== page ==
Though the clearing of spectrum space is not one of the stated reasons for UTB’s troubles, it underscores the wholesale changes in the way programming is being delivered to viewers, and the impact it’s having on the business of television. Advertising based on the traditional parameters – the calculated number of eyeballs on a particular program, station or article – is a business model that faces becoming obsolete for TV and other forms of mass media.

Sharp drop in advertising

The real-world results of the evolution of viewing, combined with confusion among its target audience, translates to a viewership far short of what UTB needs to remain solvent. While occupying Channel 18.2 had been relatively inexpensive for UTB, the advertising has dropped off precipitously, The Rafu has learned. Additionally, the rights to air many of the most popular programs aired by UTB are purchased from Japanese broadcasters, such as NHK or TBS. Those contracts only allow for over-the-air showings, not for online exhibition.

Moreover, many of the commercials seen on UTB of late have been from advertisers that share the same parent company as UTB. The station is a part of ESP Entertainment Group, a Japan-based company that owns, among other things, ESP Guitars and the Hollywood music school Musicians Institute, both of which have run extensive ads on UTB.

Mihara laments the fact that television viewing is becoming more on-demand in its nature, insisting that TV’s variety is one of the most valuable components of the medium.

“If people seek out only what they specifically want to watch, knowledge is limited,” he said. “TV offers many ideas, differing viewpoints. That’s healthy for democracy.”

Wrapping up before the changeover

Before 18.2 vanishes on Sept. 3, the station will complete the current seasons of two of its most popular shows. The morning drama “Amachan,” about a small-town pearl diver who becomes a pop star, will finish its run, as will the police drama “Partners.”

UTB programs that will continue on channel 18 beginning Sept. 11 include its original weekly news magazine “SoCal Japan,” as well as the music variety show “Enkame” and the period drama “Sanada Maru.” With the cutbacks in programming, most of the staff, including the daughter of UTB co-founder Yasushi Haneda, will be leaving the station.

Among the casualties of UTB’s reduced capacity was the broadcast of this year’s Nisei Week Grand Parade in Little Tokyo, an event that required considerable staff and cost on the part of the station.

The Rafu has heard from several viewers who are disappointed with the demise of UTB’s 24-hour schedule. Little Tokyo resident Atsushi Ashizawa opened one of the first ramen shops in the United States. He said he will miss the food-related programs, notably one that features sake.

“I subscribe to [pay channel] TV Japan, so I can still watch some Japanese programs, but it’s disappointing that UTB will cut back so much,” Ashizawa said.

Another UTB executive was proud of the way the  station has consistently provided English subtitles for Japanese programs, bringing valuable cultural access to life in Japan for all ethnicities.

“There is still a demand, so we’re going to continue to bring home country programming in some way,” Mihara pledged. “The VCR and DVDs posed some problems in the past, but TV survived. This is a very different landscape now, but somehow, I’m sure it will survive.”

Rafu Japanese section assistant editor Jun Nagata contributed this report.

UTB correspondent Tamie Akimoto interviews celebrities during the 2013 Nisei Week Grand Parade in Little Tokyo. UTB aired a live broadcast of the annual Nisei Week Grand Parade starting in 2011. (JUN NAGATA/Rafu Shimpo)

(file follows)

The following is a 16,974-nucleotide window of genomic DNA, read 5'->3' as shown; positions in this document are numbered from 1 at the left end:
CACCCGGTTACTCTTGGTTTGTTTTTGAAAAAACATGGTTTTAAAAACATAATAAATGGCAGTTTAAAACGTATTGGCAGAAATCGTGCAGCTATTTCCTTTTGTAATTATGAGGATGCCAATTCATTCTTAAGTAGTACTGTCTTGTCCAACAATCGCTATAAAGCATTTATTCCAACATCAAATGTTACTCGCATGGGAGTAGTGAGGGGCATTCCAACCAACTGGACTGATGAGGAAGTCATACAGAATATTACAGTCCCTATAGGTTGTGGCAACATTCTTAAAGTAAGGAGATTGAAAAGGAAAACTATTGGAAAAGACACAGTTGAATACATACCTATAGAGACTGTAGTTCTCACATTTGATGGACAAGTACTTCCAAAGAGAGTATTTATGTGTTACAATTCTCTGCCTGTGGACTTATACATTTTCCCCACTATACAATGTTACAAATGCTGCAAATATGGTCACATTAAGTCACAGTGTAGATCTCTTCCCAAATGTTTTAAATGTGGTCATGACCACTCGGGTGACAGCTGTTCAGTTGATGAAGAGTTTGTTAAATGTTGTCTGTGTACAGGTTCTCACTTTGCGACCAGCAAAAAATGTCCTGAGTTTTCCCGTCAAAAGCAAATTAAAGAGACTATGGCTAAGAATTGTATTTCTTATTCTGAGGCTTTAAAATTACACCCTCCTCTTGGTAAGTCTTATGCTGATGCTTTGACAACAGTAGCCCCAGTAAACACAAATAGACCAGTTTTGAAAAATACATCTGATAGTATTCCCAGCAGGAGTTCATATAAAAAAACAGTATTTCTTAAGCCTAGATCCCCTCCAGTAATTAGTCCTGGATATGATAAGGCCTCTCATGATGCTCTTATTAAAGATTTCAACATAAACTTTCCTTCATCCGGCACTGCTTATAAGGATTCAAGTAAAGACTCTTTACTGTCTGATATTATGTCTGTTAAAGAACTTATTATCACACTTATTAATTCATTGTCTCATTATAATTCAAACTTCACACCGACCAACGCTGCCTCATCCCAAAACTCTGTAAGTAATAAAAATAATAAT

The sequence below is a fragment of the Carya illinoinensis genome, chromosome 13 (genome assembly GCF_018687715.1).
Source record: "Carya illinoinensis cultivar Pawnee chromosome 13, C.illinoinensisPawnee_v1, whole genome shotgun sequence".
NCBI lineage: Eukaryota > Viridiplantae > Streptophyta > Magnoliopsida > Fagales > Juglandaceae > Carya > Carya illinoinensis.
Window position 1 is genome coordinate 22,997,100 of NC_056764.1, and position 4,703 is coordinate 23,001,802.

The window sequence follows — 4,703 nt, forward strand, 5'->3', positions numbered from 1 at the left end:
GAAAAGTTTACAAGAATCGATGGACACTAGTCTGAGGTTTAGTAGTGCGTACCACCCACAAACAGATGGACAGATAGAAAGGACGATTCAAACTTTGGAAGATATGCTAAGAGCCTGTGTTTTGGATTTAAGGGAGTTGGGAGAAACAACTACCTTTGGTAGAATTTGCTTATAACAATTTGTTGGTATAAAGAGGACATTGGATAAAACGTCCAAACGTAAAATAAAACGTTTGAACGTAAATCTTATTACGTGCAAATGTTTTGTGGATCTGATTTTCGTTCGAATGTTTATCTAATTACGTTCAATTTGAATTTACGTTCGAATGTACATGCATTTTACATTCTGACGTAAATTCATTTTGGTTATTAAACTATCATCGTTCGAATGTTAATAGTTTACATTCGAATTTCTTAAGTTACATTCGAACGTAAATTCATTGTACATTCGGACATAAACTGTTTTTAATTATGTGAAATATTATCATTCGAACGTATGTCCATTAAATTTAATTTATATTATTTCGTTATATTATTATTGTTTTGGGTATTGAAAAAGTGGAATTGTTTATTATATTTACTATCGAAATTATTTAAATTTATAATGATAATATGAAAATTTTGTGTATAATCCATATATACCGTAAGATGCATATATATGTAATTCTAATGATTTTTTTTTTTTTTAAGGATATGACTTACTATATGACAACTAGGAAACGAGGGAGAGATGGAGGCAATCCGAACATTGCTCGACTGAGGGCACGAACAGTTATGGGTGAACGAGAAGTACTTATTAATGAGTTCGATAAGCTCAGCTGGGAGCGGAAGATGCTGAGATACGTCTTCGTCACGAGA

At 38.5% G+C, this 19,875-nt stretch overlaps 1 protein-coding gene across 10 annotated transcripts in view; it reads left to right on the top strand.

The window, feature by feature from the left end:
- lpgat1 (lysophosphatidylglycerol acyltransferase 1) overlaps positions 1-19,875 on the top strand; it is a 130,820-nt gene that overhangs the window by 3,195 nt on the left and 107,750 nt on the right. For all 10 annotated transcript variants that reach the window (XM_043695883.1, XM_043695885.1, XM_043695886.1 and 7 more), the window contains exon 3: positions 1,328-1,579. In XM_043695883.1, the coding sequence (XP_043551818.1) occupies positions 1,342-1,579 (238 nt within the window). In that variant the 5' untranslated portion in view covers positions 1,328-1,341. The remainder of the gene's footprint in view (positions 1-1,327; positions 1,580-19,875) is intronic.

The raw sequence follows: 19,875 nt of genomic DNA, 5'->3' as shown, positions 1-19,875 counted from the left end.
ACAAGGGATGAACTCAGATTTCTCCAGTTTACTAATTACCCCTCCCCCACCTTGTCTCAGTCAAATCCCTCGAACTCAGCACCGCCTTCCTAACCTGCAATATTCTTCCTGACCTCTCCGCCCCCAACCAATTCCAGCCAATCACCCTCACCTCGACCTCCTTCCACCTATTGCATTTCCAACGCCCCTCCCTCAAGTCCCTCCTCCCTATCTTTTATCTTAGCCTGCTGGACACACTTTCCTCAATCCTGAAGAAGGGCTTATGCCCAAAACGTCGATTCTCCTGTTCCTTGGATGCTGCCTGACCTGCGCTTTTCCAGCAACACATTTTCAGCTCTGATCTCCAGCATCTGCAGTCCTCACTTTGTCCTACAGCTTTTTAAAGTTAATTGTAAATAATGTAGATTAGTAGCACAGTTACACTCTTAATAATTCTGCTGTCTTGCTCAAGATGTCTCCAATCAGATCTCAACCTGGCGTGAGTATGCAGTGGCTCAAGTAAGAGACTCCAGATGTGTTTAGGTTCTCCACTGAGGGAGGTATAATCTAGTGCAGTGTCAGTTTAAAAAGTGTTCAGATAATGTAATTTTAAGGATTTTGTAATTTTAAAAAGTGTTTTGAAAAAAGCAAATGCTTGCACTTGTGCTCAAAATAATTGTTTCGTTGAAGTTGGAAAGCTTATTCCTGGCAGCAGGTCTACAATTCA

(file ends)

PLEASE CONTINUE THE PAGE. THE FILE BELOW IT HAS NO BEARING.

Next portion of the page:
UTB correspondent Tamie Akimoto interviews celebrities during the 2013 Nisei Week Grand Parade in Little Tokyo. UTB aired a live broadcast of the annual Nisei Week Grand Parade starting in 2011. (JUN NAGATA/Rafu Shimpo)

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  1. Oh that’s not good
    If only we could still get those shows on the other NHK channel 28.4.
    I REALLY loved ALL of both NHK channels shows. From that traveling around Japan to eat at various stops. All of the late night dram a shows. To Somewhere Street and cooking with the chef.

  2. sad to see utb off air

    will miss my shin sen gumi commercials, hon hamachi commercials, nishiki commercials, etc.

    however, was able to view the entire Ohsin series, a great deal of Partners, really cool Saki-making mini documentary/infomercial, Hungry Hoppers, and many other delights.

    i’m grateful for the viewing experience 18.2 provided.

    ready for Ramen now. see you at Shin Sen Gumi 🙂

  3. I’m very saddened by the loss of UTB 18.2. I used to switch back and forth with the other but now gone Fujisankei programs that were originally on Channel 18 late nights that were carried by the now defunct Asahi Homecast and UTB was on Channel 44 (both L.A. channels). This hurts, it really does. Only thing left now is NHK World. Got to hope at least that will continue to soldier on.

  4. you can watch dramas at dramanice.to usually, that’s where i go for japanese/korean shows with subtitles. i don’t know what happened to programming now. I watched Sanada Maru last week on 18.1, but right now there’s nothing showing or listed. Did UTB just drop everything all together or take a break for thanksgiving weekend?

  5. I was so disappointed to see 18.2 utb stop its broadcasting. Whoever made this decision was not really serving the Japanese community nor the Japanese American and Nissei community. I am deeply saddened that personal greed within the cable companies or station owners was more important to them than serving their community, even though the community was many miles away.
    A similar thing happened when KCET channel 28 went from being a public broadcasting station taking in donations to keep running to becoming a private broadcasting station still trying to take in donations to keep running. It is all about greed. Advertisers use the airwaves to generate revenue and in part support the broadcast station’s staff and crew. Once PBS went private, they starting advertising from major car manufacturers and still had the nerve to ask for donations from viewers. The advertisers are supposed to support the stations crew so they can provide content which the viewers would love to see. I’m just disappointed and hope free Japanese programming can come back. There are currently 8 Vietnamese channels, several chinese channels and other asian channels, but now only one Japanese channel, NHK World. NHK World is fully funded by the Japanese government and they encourage English Speaking viewers to comment and suggest new content ideas. And it is free to watch. American greed is just so disgusting and that is what I think has caused 18.2 to disappear.